Jingyi You


2022

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Joint Learning-based Heterogeneous Graph Attention Network for Timeline Summarization
Jingyi You | Dongyuan Li | Hidetaka Kamigaito | Kotaro Funakoshi | Manabu Okumura
Proceedings of the 2022 Conference of the North American Chapter of the Association for Computational Linguistics: Human Language Technologies

Previous studies on the timeline summarization (TLS) task ignored the information interaction between sentences and dates, and adopted pre-defined unlearnable representations for them. They also considered date selection and event detection as two independent tasks, which makes it impossible to integrate their advantages and obtain a globally optimal summary. In this paper, we present a joint learning-based heterogeneous graph attention network for TLS (HeterTls), in which date selection and event detection are combined into a unified framework to improve the extraction accuracy and remove redundant sentences simultaneously. Our heterogeneous graph involves multiple types of nodes, the representations of which are iteratively learned across the heterogeneous graph attention layer. We evaluated our model on four datasets, and found that it significantly outperformed the current state-of-the-art baselines with regard to ROUGE scores and date selection metrics.

2021

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Abstractive Document Summarization with Word Embedding Reconstruction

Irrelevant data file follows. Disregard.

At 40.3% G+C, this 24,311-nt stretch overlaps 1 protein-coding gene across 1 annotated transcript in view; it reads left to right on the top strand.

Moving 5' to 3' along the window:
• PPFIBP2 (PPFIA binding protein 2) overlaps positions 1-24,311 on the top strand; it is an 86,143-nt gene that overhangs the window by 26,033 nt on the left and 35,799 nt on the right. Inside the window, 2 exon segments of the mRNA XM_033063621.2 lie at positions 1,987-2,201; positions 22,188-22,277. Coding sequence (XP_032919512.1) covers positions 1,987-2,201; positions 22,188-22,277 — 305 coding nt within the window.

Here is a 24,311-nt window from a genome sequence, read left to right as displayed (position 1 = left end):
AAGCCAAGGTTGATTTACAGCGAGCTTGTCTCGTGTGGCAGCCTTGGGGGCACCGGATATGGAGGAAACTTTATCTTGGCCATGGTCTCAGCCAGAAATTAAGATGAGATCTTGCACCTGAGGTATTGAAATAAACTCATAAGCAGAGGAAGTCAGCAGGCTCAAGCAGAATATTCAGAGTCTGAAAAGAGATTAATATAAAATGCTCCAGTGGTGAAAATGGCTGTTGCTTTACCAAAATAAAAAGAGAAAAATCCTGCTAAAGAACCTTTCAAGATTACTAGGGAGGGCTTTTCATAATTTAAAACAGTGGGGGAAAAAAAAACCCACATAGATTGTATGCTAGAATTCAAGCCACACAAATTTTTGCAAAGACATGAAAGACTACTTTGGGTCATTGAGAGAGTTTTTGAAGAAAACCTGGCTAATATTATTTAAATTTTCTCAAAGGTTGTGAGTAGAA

Jingyi You | Chenlong Hu | Hidetaka Kamigaito | Hiroya Takamura | Manabu Okumura
Proceedings of the International Conference on Recent Advances in Natural Language Processing (RANLP 2021)

Neural sequence-to-sequence (Seq2Seq) models and BERT have achieved substantial improvements in abstractive document summarization (ADS) without and with pre-training, respectively. However, they sometimes repeatedly attend to unimportant source phrases while mistakenly ignore important ones. We present reconstruction mechanisms on two levels to alleviate this issue. The sequence-level reconstructor reconstructs the whole document from the hidden layer of the target summary, while the word embedding-level one rebuilds the average of word embeddings of the source at the target side to guarantee that as much critical information is included in the summary as possible. Based on the assumption that inverse document frequency (IDF) measures how important a word is, we further leverage the IDF weights in our embedding-level reconstructor. The proposed frameworks lead to promising improvements for ROUGE metrics and human rating on both the CNN/Daily Mail and Newsroom summarization datasets.